On the roof top design by Jeremy Allen, lit in the twilight and fading day time and occasional bursts of fireworks, by Kelsey Lee, dressed in trendy track-suit clothing, masks, and head coverings (Stephanie Howe), and giving an atmospheric and naturalistic Sound design, by Melanie Herbet, these two amateur 'grunts' of aspirational crime skills, talk, as all Irish seem to be able to do, endlessly, about the past: of past events, of past friends and foes - both extended and real family and of their same-sex attraction to each other. "I Love You". Each gets to say it. "I Love You". They have the painful gift of the blather - the gab - and playful menace bristling with the volatile energy of muscled physical threat and danger.

On and on they talk, in an Irish brogue, of some kind that really is an obstacle to understanding what is being discussed and moving us to a place of "I don't give a fuck!" which takes you to: "I don't care!" Warwick Doddrell has elicited a commitment of some force from both actors and initially there is some compensation when watching the actors - for listening to them blather on at an incomprehensible welter of noise was disposed of really, really early on. One had time to ponder and to become concerned at the shouted volume of these men's conversation on the roof of this house at night, and wonder why the neighbours haven't reported to the cops the noise of these two 'idiots' and sprung them. The cops do, at last, return and action does take place, heralding, thankfully, the end of the play.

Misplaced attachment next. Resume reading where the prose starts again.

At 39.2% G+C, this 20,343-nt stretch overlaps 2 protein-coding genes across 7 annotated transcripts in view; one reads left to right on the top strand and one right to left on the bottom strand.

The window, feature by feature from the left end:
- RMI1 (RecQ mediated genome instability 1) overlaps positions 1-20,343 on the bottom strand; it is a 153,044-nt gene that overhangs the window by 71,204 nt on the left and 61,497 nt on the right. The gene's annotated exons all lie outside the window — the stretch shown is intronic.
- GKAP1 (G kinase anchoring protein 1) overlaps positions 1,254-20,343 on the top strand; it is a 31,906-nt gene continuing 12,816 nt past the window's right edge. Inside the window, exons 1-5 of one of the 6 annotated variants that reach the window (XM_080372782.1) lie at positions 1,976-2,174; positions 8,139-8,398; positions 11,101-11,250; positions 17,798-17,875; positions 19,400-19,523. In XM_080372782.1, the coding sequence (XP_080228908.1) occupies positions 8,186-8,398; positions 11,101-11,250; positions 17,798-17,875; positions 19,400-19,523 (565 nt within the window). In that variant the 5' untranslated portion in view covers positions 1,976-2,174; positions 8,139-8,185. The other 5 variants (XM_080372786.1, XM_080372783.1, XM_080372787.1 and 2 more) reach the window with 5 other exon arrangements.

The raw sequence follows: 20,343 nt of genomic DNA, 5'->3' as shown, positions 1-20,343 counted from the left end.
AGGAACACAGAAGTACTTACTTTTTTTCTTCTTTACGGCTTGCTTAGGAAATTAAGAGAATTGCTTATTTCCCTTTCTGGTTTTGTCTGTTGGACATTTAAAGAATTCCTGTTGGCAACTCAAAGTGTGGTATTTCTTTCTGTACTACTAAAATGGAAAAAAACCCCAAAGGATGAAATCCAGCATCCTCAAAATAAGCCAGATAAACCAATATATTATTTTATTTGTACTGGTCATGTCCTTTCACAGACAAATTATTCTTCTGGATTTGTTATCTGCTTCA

This play is part of the Sydney Gay and Lesbian Mardi Gras Festival, and has at its centre two rough -trade, working class boys swinging from threatened violence to tender aspirations that may have a sexual patina of sad-masochistic thrill - like that that the characters from the worlds of Joe Orton, Harold Pinter can elicit in the shrouded mystique perfumes of, perhaps, of what it might have been like to meet the Kray twins in Soho (especially if they looked like Tom Hardy: LEGEND) or some underworld figure, who was paying some extravagant attention to moi, in the BIRDCAGE nightclub in Taylor Square in the early seventies! But it is, in the KXT, only an intermittent experience, for it is soon quenched in the weathering rabble of words, words, words - unintelligible noise, noise, noise.